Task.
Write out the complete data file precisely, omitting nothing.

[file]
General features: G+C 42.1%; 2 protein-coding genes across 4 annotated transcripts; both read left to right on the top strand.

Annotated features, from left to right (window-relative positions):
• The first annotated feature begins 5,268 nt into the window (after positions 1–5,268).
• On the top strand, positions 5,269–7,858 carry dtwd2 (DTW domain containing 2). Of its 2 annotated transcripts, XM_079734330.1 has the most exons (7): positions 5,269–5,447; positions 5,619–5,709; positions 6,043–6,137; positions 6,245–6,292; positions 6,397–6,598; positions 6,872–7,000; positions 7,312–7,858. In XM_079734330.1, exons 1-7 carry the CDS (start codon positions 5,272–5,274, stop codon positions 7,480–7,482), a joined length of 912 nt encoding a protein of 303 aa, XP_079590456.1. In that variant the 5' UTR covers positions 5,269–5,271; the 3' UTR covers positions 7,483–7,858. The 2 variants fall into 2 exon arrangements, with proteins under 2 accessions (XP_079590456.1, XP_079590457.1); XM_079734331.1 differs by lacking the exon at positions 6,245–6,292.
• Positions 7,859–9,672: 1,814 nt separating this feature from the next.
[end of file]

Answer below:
General features: G+C 42.1%; 2 protein-coding genes across 4 annotated transcripts; both read left to right on the top strand.

Annotated features, from left to right (window-relative positions):
• The first annotated feature begins 5,268 nt into the window (after positions 1–5,268).
• On the top strand, positions 5,269–7,858 carry dtwd2 (DTW domain containing 2). Of its 2 annotated transcripts, XM_079734330.1 has the most exons (7): positions 5,269–5,447; positions 5,619–5,709; positions 6,043–6,137; positions 6,245–6,292; positions 6,397–6,598; positions 6,872–7,000; positions 7,312–7,858. In XM_079734330.1, exons 1-7 carry the CDS (start codon positions 5,272–5,274, stop codon positions 7,480–7,482), a joined length of 912 nt encoding a protein of 303 aa, XP_079590456.1. In that variant the 5' UTR covers positions 5,269–5,271; the 3' UTR covers positions 7,483–7,858. The 2 variants fall into 2 exon arrangements, with proteins under 2 accessions (XP_079590456.1, XP_079590457.1); XM_079734331.1 differs by lacking the exon at positions 6,245–6,292.
• Positions 7,859–9,672: 1,814 nt separating this feature from the next.